Saw a great feature in Facebook today that changes the native language to English Pirate. Made me really laugh and it is easy to do … 1) Scroll to the bottom of your Facebook page. 2) On the bottom left corner, click English: US. 3) When the language selection appears, click English: Pirate. 4) watch what happens. Nice when there are still things that can make me laugh.
I read an interesting post by danah boyd this morning titled, “Twitter is for friends; Facebook is for everybody” that lays out an interesting teen use case for Twitter in light of Facebook’s continued growth and popularity. We’ve known for some time that the age demographic on Twitter is skewed much more towards my place on the spectrum than say college kids or teens. We also know that more and more high school (and middle school) kids are adopting either Facebook or MySpace as a place to connect and socialize with friends. It is in that point that danah makes a really interesting observation when she says the following in response to a high school student named Dylan that she recently interviewd …
What Dylan is pointing out is that the issue is that Facebook is public (to everyone who matters) and Twitter can be private because of the combination of tools AND the fact that it’s not broadly popular.
What she is saying is that because Facebook is so over the top popular with teens, their parents, relatives, and nearly everyone else that Facebook itself might as well be public. Sure it has a lock on the front door, but if every single person you know in real life has that key then there really aren’t any secrets. What is fascinating to me is the behavior “in the know” teens are exhibiting in Twitter to game this “openly private” conundrum they are in … they create private Twitter accounts so only their real friends (not Mom and Dad) can have access to. So FB becomes the place they shout everything, while Twitter is under the radar enough that they can whisper quietly to each other. Amazingly simple and amazingly smart. danah goes on to wonder if Twitter continues to become more popular will teens end up with yet another social network where they really aren’t free to be? Good question.
In my mind I see the same kind of thing emerging in my own social network use — I need different platforms to do different things. Facebook is overrun and I cannot use it like I really want to. Too many people have access to my profile for me to post some of the content I might want to post. Sure FB has the message features, but they feel really out of place — almost like I am violating some code of conduct by sending a private message to a single person in my network instead of writing it proudly on their wall. The Twitter direct message feels very different and I use that quite a bit more. I’ve felt the same pain with IM … over time I collect too many people that add way too much noise to my communications channels and have to create a new account. It seems like we are stuck in this loop and until something more like Google Wave hits we may be stuck in it. Any thoughts?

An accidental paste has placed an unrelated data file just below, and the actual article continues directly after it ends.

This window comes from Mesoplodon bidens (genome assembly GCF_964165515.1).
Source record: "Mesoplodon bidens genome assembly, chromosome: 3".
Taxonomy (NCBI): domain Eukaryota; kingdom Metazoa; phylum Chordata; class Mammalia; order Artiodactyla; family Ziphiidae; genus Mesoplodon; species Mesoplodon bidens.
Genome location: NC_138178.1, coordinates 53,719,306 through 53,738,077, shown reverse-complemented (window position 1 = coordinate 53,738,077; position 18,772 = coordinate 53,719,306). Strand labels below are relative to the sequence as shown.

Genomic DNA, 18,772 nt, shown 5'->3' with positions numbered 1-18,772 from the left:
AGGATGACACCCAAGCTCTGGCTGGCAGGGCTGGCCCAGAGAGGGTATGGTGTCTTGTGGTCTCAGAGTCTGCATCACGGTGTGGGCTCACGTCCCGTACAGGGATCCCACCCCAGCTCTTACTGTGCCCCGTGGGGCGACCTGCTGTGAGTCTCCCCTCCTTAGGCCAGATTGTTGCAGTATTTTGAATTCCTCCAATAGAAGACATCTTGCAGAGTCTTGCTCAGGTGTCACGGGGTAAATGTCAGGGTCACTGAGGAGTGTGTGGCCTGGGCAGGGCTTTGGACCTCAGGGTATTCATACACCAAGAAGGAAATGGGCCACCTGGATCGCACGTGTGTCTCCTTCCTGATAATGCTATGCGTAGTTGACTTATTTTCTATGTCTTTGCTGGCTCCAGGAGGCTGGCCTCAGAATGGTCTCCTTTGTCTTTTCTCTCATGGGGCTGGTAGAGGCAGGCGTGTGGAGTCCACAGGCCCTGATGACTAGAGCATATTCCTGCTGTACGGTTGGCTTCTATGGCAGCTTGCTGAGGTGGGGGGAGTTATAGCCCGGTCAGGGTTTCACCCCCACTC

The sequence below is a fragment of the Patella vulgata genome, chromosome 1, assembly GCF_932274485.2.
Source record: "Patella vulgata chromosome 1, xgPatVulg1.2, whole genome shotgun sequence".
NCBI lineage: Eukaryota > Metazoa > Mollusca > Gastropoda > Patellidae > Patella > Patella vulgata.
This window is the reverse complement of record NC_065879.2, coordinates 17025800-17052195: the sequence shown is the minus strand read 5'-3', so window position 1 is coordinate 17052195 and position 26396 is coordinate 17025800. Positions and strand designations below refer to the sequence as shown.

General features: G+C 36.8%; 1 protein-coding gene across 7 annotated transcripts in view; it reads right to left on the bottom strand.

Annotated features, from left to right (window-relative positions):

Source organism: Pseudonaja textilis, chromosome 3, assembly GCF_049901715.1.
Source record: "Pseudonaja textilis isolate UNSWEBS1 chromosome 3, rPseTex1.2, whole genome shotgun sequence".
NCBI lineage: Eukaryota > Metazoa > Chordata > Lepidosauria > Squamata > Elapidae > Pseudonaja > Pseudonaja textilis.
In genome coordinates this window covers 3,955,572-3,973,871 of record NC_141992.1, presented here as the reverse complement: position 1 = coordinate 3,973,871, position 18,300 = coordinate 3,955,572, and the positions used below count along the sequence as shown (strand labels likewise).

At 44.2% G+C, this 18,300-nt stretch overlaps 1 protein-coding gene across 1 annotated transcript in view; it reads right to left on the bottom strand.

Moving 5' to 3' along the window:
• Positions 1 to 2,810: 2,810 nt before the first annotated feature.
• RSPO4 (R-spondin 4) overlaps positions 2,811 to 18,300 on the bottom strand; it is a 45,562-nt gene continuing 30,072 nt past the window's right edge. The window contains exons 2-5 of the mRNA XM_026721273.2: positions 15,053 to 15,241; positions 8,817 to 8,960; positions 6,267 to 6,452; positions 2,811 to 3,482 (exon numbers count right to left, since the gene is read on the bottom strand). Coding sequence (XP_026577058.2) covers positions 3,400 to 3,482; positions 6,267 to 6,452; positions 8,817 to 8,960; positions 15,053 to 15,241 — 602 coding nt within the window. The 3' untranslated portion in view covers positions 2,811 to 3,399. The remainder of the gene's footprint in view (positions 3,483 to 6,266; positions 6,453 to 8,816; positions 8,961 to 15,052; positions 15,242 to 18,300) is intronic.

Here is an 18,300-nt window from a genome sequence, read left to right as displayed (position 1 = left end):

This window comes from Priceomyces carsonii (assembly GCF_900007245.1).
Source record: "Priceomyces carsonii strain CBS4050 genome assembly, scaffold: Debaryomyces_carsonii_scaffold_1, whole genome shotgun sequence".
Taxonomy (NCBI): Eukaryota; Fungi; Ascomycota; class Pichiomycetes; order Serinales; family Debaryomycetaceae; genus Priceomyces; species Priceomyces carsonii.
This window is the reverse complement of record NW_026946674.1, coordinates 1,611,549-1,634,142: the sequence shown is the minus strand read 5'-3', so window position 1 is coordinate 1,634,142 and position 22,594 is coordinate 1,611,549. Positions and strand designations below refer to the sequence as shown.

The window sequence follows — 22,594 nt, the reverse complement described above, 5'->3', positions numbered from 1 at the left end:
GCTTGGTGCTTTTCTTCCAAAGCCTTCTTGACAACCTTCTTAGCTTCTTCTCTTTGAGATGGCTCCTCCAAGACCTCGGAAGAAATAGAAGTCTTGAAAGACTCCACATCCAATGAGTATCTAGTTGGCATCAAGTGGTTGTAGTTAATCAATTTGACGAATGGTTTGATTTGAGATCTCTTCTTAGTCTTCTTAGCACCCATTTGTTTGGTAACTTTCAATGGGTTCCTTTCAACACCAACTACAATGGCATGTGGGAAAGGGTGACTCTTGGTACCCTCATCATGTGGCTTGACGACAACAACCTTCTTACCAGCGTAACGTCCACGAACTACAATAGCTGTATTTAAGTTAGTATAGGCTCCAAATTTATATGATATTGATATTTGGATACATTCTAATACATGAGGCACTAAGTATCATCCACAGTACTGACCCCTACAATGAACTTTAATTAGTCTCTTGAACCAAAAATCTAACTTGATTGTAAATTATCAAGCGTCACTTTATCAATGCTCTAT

I had a crazy day yesterday … not that I am complaining, as I spent it with smart people near or at the top of the decision making chain here at PSU. I spent all morning and into the afternoon talking to a couple of groups about social media, social networks, and their potential for impact on students. I was asked over and over again how we as administrators and as an Institution should take advantage of Facebook (and blogs and twitter, and …). The rooms were filled with people of varying levels of comfort with social media sites so you could almost draw a line down the middle between “these sites make no sense” and “we absolutely need to be there.” The interesting thing I kept hearing was that students don’t want us there and that has me thinking about one simple question — Should Universities maintain an official Facebook presence?
Before I get too far down the path let me say that I am not talking about individual professors adding students as friends. I am talking strictly about an Institutional commitment to taking part in the network. As an example I can point you to my alma mater, West Virginia University, where they have (as it appears) made a serious decision about embracing everyone’s favorite social network.
What I wonder is if we need to be there? Should we use our resources (in time and people) to build a strong brand in FB? What does it yield? A place for alumni to reconnect (do they need us for that)? A place where we can do targeted marketing (can’t we do that in FB without a space)? A place to alert students of issues on campus (I hate to think we are relying on FB as our broadcast engine)? I’m just not sure.
There’s been all sorts of chatter about how to deal with the rapidly expanding demographic and how to personally segment the network based on who you want to see your updates. To me what that means is that we are seeing a network that is growing up. What was once the haven of a few geeks and a whole bunch of college kids has turned into a social network with an emerging identity crisis. It is no longer the land of twenty somethings … my Mom, Mother-in-Law, as are parents of my friends are on FB and know how to use it relatively well so something is afoot. Take into account the following from iStrategyLabs as an example …
The biggest surprise (perhaps it shouldnâ€™t be surprising) was that Facebookâ€™s 35-54 year old demographic segment not only continued to grow the fastest, but it accelerated to a 276.4% growth rate over the past 6 months.
Basically what I’m saying is that it isn’t just for college kids anymore … there are now lots of people to think about. So, I’ll return to my question, should Universities maintain an official Facebook presence? Anyone have any thoughts?